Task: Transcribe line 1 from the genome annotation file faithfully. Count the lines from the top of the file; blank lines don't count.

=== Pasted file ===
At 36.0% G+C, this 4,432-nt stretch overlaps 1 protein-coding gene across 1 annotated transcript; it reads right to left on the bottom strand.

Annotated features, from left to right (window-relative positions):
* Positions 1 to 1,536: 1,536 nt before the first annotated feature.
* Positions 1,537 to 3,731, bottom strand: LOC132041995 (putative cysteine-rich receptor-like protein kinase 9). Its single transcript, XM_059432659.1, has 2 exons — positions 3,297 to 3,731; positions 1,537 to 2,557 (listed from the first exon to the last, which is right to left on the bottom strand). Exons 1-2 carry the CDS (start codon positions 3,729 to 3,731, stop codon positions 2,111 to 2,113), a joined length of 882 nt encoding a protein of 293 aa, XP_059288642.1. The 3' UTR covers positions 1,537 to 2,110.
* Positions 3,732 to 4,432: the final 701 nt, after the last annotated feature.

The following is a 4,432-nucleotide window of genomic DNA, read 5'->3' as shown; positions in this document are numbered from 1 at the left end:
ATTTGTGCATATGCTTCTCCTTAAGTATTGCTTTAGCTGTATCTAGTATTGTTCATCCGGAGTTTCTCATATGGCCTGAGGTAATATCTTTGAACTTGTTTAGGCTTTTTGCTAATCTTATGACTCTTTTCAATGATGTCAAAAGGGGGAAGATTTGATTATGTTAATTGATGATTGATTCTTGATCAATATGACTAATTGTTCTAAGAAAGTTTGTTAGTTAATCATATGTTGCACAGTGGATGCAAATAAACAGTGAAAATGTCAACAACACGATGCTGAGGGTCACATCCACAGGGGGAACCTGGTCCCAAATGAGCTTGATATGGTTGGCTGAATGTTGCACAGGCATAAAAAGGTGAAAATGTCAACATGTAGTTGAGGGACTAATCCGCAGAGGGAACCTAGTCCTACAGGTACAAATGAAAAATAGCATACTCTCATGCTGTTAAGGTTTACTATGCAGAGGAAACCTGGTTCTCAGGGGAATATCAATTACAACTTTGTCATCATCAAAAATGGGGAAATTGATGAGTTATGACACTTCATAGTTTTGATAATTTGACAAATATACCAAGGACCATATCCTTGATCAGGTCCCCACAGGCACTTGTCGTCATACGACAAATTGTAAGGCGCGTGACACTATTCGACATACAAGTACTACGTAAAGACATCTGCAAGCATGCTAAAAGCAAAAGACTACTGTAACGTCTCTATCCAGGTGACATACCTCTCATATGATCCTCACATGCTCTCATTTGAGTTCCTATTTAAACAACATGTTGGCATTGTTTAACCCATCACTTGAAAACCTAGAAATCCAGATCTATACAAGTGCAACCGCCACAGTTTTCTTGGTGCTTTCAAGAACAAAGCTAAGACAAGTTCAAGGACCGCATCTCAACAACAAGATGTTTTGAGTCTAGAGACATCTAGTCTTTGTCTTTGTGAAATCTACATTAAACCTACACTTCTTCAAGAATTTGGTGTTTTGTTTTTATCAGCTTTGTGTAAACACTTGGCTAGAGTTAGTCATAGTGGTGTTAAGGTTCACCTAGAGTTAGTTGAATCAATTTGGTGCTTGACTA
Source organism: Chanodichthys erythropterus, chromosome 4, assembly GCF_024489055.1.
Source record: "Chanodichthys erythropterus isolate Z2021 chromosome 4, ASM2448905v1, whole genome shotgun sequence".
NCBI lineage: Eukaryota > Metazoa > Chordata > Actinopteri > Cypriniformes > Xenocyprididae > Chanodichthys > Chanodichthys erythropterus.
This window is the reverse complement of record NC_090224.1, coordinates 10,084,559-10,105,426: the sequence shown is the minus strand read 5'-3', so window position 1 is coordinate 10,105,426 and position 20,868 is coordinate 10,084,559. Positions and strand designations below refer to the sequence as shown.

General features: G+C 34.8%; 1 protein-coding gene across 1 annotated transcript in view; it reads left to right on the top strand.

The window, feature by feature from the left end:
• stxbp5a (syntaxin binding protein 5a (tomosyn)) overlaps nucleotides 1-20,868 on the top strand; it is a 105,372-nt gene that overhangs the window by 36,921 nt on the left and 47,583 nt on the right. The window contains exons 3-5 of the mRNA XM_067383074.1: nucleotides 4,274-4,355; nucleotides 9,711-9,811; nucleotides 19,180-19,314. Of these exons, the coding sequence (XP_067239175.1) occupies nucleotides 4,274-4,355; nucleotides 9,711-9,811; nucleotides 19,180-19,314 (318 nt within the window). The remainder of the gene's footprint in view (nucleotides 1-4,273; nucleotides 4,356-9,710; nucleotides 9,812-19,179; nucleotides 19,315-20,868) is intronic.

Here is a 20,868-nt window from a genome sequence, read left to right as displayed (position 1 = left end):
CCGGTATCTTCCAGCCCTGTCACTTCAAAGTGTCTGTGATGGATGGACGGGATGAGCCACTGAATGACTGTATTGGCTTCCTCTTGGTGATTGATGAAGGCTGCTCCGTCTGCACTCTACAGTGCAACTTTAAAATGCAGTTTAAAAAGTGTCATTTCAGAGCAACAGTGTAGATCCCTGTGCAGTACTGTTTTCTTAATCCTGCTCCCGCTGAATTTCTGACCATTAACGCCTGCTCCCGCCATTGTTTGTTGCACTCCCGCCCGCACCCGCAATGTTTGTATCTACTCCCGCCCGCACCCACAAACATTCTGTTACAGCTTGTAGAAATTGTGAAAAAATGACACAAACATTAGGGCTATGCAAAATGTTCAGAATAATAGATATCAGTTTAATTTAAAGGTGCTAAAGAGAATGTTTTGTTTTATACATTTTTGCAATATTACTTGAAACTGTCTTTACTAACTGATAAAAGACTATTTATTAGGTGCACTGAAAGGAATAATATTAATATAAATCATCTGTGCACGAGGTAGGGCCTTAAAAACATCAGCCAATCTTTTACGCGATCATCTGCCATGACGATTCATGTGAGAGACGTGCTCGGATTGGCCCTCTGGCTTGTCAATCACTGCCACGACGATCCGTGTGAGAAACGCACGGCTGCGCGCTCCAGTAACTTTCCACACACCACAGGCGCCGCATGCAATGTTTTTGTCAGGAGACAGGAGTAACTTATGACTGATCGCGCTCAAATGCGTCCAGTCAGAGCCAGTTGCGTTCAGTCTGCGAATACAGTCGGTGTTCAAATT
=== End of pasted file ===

At 36.0% G+C, this 4,432-nt stretch overlaps 1 protein-coding gene across 1 annotated transcript; it reads right to left on the bottom strand.